This is the story of a vicious, bitter, firstclass heel who rises to stardom on the blood of those close to him. Without a single redeeming quality, part played by Stephen Boyd is unsympathetic virtually from opening shots.
Clarence Green as producer and Russell Rouse as director are unrelenting in their development of the character, in screenplay on which they collabed with Harlan Ellison [based on Richard Sale’s novel], and they make handsome use of the Hollywood background.
Boyd is surrounded by some offbeat casting which adds an interesting note. Milton Berle switches to dramatic role as a top Hollywood agent, and Tony Bennett, the singer, portrays a straight character, Boyd’s longtime friend victimized by the star in his battle for success.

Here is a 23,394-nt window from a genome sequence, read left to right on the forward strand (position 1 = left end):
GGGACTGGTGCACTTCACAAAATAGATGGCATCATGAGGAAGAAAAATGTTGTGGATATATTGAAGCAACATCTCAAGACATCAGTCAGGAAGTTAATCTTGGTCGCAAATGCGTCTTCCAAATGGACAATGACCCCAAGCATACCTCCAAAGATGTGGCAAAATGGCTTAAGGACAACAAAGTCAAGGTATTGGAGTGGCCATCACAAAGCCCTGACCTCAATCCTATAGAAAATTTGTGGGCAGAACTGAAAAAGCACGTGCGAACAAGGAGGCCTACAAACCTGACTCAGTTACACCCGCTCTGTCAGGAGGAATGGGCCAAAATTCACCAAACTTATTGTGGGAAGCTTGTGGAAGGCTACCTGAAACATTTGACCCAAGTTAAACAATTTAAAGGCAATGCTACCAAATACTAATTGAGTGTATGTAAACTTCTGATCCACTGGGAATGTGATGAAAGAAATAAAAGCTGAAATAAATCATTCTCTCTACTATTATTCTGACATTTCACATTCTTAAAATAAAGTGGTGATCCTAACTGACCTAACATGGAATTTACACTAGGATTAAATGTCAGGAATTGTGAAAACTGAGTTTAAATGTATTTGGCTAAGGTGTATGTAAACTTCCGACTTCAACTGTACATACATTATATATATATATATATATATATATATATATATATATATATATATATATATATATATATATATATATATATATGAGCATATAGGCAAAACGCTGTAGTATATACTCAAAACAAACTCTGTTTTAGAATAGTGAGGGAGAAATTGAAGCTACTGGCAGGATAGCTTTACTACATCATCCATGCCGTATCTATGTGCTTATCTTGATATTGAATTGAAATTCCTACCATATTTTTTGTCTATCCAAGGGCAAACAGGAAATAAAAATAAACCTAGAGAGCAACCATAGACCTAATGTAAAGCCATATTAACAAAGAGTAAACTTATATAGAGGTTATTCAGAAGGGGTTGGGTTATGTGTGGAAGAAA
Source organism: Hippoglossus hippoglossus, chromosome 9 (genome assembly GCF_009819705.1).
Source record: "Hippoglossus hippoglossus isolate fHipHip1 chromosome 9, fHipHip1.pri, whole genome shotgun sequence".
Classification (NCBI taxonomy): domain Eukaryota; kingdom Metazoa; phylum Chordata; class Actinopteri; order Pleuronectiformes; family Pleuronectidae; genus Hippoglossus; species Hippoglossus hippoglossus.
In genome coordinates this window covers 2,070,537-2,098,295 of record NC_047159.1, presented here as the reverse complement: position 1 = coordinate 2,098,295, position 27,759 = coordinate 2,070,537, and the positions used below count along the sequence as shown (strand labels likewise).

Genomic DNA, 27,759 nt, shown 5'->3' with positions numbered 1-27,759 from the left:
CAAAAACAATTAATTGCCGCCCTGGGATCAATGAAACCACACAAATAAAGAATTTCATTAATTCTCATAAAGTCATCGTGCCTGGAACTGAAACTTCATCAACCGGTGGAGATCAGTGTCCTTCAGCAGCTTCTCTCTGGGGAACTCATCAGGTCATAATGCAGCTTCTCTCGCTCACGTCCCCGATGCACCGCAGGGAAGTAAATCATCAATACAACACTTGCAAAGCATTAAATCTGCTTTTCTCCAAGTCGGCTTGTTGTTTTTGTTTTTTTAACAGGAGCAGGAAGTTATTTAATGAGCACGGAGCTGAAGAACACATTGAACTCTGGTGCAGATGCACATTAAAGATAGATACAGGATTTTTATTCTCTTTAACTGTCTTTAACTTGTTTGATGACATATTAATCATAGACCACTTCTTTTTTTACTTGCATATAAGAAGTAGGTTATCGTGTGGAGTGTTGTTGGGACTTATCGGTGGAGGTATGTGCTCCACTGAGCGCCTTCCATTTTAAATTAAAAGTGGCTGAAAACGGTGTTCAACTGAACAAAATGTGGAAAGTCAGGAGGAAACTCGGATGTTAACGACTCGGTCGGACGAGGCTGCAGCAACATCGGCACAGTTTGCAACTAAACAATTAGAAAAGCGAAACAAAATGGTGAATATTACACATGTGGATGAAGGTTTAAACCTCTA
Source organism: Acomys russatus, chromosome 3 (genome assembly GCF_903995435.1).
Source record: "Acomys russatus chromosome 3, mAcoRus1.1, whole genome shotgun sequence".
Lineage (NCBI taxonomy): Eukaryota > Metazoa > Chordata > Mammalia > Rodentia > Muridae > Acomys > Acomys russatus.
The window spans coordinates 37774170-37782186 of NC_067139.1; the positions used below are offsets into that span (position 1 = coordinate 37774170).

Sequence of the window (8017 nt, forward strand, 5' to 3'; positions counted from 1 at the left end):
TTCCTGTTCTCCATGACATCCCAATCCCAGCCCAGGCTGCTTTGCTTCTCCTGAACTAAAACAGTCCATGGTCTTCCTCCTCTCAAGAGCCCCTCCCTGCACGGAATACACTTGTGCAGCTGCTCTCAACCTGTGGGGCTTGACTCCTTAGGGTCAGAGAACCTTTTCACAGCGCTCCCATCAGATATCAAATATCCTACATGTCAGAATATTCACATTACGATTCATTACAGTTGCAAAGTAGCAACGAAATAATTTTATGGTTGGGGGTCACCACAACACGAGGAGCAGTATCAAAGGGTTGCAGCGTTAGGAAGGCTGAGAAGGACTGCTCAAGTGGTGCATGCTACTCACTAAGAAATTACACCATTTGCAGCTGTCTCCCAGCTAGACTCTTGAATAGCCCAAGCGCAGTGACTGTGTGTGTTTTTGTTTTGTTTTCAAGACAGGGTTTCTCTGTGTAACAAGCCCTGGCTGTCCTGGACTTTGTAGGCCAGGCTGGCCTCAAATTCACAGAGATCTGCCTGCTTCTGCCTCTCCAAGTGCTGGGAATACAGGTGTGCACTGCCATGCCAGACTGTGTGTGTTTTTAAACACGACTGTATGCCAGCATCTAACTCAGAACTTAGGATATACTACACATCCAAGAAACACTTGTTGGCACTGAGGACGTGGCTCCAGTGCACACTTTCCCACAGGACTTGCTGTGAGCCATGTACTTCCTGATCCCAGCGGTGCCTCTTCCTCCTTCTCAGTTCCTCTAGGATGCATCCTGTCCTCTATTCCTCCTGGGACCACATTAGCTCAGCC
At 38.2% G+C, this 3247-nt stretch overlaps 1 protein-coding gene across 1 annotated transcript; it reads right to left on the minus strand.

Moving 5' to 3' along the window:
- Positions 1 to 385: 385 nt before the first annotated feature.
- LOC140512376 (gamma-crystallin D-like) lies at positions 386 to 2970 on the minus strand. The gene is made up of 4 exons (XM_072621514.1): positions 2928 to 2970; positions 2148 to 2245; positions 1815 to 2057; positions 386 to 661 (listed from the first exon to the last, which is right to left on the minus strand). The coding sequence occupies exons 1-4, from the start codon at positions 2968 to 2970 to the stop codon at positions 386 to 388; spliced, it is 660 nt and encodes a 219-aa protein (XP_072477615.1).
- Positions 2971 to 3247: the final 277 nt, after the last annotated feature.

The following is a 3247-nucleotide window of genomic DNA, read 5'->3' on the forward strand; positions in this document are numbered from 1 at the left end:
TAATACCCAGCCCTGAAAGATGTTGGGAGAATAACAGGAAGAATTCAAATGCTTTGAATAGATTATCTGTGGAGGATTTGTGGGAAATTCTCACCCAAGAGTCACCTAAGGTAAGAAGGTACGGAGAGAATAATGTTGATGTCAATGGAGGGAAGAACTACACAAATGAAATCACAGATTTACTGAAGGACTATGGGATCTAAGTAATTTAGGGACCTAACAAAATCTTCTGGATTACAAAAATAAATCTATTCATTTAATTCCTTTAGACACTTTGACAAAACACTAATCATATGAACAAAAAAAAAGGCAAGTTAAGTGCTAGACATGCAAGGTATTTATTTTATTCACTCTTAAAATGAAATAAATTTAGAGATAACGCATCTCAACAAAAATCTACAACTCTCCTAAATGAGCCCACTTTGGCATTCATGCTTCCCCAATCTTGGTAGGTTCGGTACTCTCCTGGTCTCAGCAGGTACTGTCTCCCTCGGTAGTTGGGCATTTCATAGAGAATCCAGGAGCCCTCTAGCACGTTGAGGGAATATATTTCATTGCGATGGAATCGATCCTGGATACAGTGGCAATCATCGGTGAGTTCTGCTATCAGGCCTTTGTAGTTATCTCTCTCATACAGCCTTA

Boyd makes the most of his part, investing it with an audience-hate symbol which he never once compromises. Elke Sommer, as his studio-designer wife who is another of his victims, is chief distaff interest in a well-undertaken portrayal. Eleanor Parker excels in the rather thankless role of a studio talent scout and dramatic coach who discovers Boyd in NY.
An arresting impression is made by Hedda Hopper, playing herself.
1966: Nominations: Best Color Costume Design, Color Art Direction